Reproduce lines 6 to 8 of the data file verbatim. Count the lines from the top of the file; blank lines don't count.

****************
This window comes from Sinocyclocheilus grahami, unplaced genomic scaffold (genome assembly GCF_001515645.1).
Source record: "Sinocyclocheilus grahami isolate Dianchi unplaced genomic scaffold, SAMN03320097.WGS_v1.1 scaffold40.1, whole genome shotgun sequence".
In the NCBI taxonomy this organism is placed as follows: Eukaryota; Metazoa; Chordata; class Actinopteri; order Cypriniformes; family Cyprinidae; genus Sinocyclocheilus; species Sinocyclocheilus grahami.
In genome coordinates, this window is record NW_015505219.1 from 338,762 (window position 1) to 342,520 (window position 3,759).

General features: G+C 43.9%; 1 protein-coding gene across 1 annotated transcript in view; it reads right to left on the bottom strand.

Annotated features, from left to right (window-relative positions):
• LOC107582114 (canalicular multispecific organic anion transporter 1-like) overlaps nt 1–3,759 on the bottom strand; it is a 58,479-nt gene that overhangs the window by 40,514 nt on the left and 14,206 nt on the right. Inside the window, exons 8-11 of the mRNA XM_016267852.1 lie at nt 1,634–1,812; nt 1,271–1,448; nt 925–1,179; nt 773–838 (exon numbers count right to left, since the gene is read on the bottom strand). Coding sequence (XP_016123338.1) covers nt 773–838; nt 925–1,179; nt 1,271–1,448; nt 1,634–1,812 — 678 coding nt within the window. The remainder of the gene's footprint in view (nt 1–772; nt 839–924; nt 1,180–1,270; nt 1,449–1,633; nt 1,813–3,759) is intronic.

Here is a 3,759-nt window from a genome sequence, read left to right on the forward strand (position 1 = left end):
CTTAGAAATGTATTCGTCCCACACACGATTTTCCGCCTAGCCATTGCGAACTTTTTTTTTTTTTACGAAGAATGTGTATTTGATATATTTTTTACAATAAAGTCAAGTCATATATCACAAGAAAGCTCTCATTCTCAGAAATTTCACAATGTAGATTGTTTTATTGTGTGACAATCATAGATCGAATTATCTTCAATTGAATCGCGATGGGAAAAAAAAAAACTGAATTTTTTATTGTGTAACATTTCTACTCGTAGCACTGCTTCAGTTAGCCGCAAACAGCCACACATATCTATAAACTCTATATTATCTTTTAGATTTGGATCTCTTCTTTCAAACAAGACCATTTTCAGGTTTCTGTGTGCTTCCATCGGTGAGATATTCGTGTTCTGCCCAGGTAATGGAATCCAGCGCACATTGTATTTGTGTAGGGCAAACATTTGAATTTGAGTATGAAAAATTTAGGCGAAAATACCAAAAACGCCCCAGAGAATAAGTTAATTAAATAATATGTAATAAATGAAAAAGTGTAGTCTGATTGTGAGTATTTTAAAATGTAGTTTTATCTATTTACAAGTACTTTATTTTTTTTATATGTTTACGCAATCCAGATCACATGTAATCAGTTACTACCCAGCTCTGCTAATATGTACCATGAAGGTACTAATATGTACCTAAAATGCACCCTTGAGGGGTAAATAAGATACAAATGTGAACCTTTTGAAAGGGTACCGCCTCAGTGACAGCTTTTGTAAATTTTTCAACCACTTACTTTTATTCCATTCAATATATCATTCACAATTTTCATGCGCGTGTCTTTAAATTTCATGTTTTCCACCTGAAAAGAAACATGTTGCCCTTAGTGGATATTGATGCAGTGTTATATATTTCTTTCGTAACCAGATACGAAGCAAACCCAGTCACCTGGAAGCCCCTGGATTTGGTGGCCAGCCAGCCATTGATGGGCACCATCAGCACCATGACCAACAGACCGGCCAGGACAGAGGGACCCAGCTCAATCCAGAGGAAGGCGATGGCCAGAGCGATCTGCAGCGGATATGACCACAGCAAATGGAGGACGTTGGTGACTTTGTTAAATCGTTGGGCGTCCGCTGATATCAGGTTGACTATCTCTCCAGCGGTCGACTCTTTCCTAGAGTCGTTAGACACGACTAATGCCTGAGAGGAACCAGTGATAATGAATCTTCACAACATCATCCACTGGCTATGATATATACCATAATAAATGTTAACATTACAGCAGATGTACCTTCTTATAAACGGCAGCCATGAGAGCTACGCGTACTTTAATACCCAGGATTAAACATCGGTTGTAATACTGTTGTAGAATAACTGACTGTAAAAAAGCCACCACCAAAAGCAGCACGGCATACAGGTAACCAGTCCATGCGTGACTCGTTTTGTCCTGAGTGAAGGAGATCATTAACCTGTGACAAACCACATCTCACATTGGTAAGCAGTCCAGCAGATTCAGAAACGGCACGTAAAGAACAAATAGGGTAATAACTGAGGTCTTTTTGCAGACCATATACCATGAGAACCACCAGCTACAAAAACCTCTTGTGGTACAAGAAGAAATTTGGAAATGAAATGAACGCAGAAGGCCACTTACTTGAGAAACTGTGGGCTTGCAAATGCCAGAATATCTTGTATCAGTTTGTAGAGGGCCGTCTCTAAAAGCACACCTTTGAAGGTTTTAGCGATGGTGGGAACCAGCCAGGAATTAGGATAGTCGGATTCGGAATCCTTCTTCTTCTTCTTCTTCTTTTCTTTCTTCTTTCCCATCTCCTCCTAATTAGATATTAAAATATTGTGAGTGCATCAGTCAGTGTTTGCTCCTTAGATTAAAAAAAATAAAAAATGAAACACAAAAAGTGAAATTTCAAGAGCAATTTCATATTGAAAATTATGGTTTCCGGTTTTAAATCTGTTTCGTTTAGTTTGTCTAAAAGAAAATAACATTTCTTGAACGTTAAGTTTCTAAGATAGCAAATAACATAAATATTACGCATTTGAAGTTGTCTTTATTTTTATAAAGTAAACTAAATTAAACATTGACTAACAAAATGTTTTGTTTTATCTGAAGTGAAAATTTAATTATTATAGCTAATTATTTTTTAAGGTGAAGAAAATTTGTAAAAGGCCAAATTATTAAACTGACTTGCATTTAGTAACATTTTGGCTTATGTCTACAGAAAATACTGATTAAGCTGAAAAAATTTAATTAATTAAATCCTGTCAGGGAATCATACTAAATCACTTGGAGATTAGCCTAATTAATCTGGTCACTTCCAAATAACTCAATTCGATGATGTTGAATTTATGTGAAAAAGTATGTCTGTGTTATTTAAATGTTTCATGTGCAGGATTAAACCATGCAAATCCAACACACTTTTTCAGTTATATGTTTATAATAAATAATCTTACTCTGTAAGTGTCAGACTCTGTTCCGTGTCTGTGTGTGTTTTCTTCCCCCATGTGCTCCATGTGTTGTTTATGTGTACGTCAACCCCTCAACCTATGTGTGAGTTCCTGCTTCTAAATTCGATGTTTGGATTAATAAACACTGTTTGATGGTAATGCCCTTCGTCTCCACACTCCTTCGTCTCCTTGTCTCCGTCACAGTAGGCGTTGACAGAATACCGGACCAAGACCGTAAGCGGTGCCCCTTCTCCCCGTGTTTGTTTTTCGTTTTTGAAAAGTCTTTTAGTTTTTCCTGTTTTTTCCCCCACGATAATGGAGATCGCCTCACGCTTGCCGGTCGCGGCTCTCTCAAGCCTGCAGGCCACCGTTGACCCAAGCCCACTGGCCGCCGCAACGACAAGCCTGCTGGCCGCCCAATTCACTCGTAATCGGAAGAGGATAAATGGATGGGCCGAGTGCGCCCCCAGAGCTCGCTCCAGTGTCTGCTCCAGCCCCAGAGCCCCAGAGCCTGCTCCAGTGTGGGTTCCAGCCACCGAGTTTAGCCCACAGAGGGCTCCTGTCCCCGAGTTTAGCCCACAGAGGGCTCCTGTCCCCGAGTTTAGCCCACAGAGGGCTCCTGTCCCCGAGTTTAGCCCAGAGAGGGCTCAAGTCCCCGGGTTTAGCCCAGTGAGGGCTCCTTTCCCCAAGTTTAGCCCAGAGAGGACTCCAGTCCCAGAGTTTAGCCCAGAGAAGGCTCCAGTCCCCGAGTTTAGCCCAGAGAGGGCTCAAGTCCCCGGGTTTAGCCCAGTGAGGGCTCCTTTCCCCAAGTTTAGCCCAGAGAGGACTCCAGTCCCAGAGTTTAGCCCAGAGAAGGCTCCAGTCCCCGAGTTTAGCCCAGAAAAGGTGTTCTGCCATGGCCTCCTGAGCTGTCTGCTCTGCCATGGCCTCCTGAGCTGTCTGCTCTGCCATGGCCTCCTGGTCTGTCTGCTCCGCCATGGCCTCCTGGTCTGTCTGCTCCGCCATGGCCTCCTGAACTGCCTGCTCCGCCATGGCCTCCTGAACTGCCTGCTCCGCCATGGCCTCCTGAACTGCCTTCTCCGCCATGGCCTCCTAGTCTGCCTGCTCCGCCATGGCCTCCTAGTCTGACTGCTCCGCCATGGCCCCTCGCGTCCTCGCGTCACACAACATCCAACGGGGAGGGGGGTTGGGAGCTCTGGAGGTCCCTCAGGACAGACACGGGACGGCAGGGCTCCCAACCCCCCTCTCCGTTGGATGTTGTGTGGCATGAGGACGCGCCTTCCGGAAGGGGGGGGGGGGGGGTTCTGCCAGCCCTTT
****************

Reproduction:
Annotated features, from left to right (window-relative positions):
• LOC107582114 (canalicular multispecific organic anion transporter 1-like) overlaps nt 1–3,759 on the bottom strand; it is a 58,479-nt gene that overhangs the window by 40,514 nt on the left and 14,206 nt on the right. Inside the window, exons 8-11 of the mRNA XM_016267852.1 lie at nt 1,634–1,812; nt 1,271–1,448; nt 925–1,179; nt 773–838 (exon numbers count right to left, since the gene is read on the bottom strand). Coding sequence (XP_016123338.1) covers nt 773–838; nt 925–1,179; nt 1,271–1,448; nt 1,634–1,812 — 678 coding nt within the window. The remainder of the gene's footprint in view (nt 1–772; nt 839–924; nt 1,180–1,270; nt 1,449–1,633; nt 1,813–3,759) is intronic.

Here is a 3,759-nt window from a genome sequence, read left to right on the forward strand (position 1 = left end):